Tips on Becoming a Professional Travel Blogger

We’re not experts and you won’t find us giving presentations at blogging conferences. However, we have been earning a living from travel writing and blogging for eight years, writing for our own and other people’s websites as well as printed publications. We are also commissioning editors for two online travel websites and occasionally act as consultants to identify potential writers/bloggers for destination specific guides for an online travel company.

Finding bloggers who can make the jump from writing for themselves to being a professional blogger hasn’t always been easy and many times we’ve had to say thanks, but no thanks.

These are some of the barriers that have proved too high. By listing them we hope it provides a little bit of help to anyone out there who wants to make the leap.

Make Life Easy for the Editor
The ideal blogger is someone who makes life easy for editors by producing quality work that fits the remit and then some. If we think a person has potential, we’ll spend as much time as we can offering suggestions and advice to improve an article that hasn’t quite nailed it. However, it is incredibly time consuming. If a blogger continues to create work rather than help ease it, we have to stop using them.



Follow Advice

I was lucky with my first paid travel writing gig. I had an editor who gave me priceless advice that I tried to follow to the letter. Learning from someone with more experience who is willing to share it is a precious gift. Sometimes people take advice on board, sometimes they don’t. When the person commissioning you advises what they need and you ignore it, there’s only going to be one outcome.

Learn to Stick to Word Count

For our own blogs we have freedom over how many words we wax lyrical with. This isn’t the case when writing for a commission and the word count is set in someone else’s stone. Sometimes I’ve got 1800, 1000, 500 or only 80 words to play with. Learning to get the required information across in 80 words is an excellent writing discipline; it makes anything longer seem like a luxury.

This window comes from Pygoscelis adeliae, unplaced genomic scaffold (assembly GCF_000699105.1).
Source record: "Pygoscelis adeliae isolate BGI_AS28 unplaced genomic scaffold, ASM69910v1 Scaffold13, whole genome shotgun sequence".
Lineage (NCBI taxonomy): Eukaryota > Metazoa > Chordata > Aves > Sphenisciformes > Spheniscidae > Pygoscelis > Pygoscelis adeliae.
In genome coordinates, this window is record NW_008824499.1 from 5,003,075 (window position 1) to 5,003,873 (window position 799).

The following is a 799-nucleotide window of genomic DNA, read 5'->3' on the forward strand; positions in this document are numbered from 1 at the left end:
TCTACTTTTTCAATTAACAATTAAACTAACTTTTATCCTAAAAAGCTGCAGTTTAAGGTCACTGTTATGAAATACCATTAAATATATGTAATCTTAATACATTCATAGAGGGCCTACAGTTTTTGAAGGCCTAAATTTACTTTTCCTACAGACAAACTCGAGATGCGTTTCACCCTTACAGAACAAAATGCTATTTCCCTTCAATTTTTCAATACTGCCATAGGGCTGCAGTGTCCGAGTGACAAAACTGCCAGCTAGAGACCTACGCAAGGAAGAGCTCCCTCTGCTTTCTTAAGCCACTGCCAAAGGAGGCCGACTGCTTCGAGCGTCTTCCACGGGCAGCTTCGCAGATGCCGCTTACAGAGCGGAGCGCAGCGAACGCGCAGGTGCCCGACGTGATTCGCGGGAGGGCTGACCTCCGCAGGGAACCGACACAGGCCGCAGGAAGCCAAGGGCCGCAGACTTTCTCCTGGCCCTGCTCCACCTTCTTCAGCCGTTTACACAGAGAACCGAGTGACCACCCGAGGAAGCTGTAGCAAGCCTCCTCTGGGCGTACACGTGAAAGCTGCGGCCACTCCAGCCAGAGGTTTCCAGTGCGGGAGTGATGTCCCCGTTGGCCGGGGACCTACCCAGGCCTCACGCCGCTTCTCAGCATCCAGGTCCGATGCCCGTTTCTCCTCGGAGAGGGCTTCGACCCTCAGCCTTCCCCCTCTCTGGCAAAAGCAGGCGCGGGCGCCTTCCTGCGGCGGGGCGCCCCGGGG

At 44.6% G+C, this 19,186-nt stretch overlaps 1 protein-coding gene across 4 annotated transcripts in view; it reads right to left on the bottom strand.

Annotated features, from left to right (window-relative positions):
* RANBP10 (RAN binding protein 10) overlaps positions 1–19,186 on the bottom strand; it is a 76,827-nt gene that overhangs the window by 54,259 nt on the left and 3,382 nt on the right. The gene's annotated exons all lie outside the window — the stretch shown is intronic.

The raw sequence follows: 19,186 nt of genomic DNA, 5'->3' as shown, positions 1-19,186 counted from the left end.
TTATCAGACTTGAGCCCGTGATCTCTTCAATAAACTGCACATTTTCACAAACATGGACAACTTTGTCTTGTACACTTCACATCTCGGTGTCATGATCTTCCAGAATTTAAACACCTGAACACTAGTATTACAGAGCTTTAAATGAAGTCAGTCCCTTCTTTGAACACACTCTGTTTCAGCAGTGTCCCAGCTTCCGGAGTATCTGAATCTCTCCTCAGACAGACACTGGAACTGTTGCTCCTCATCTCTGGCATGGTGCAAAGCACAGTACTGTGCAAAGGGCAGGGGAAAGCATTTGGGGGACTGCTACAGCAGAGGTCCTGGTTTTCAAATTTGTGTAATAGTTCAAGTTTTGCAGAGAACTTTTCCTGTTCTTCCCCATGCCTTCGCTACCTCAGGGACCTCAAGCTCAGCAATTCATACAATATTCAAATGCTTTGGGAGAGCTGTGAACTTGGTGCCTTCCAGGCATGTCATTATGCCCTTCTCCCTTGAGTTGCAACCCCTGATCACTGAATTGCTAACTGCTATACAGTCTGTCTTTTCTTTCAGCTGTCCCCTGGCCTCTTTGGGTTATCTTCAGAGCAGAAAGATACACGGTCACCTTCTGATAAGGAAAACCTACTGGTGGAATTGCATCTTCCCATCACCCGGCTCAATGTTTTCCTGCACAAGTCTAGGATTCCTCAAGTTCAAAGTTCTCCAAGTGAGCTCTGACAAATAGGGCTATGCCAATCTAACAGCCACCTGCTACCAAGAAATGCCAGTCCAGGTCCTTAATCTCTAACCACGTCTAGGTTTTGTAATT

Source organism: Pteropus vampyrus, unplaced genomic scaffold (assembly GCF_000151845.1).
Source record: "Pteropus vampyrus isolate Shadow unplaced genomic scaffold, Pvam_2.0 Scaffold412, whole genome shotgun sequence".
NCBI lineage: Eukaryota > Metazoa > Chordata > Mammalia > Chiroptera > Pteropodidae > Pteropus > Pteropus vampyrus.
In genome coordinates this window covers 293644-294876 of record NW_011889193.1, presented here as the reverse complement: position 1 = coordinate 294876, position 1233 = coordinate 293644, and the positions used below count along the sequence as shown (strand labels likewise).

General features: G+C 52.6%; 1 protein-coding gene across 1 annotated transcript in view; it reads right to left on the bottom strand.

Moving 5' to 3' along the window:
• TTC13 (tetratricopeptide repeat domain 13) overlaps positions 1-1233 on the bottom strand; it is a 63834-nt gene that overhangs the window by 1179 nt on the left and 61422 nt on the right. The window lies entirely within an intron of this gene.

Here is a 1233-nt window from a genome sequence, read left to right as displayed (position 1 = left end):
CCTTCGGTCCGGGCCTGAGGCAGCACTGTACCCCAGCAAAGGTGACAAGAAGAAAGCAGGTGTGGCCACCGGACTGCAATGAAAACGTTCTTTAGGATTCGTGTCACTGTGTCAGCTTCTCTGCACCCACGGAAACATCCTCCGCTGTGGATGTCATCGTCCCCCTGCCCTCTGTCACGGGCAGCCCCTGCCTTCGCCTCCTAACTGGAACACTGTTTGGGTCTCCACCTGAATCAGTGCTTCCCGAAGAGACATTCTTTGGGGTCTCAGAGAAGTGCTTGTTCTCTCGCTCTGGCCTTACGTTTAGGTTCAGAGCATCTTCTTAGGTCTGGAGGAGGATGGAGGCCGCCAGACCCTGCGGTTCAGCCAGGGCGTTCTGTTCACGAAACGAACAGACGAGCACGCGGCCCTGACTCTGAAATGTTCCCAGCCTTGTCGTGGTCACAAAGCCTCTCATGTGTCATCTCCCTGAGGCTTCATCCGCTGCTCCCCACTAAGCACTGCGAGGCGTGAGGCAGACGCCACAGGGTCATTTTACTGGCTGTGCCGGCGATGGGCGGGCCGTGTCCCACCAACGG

Keep a Strong Voice
We’ve worked with bloggers because of the personality that came across in their blog. But the moment they write for someone else, that voice can totally disappear to be replaced by the blogging equivalent of HAL (dated reference, but I’m sticking with it). It’s a common occurrence. Don’t think too much about the fact you’re writing for someone else or you might lose the voice that attracted them in the first place.

Blog, don’t be a Copywriter
One of the most common reasons we decide not to use a blogger is that they can’t produce original content that also has a personality. Often we’ve asked for quirky details and tips about specific places a writer is supposed to know well, and what we get back is copy of the type that you find on some bland travel company websites. If your content consists of the sort of information anyone can dig up after ten minutes with Google, it’s likely to get bounced back.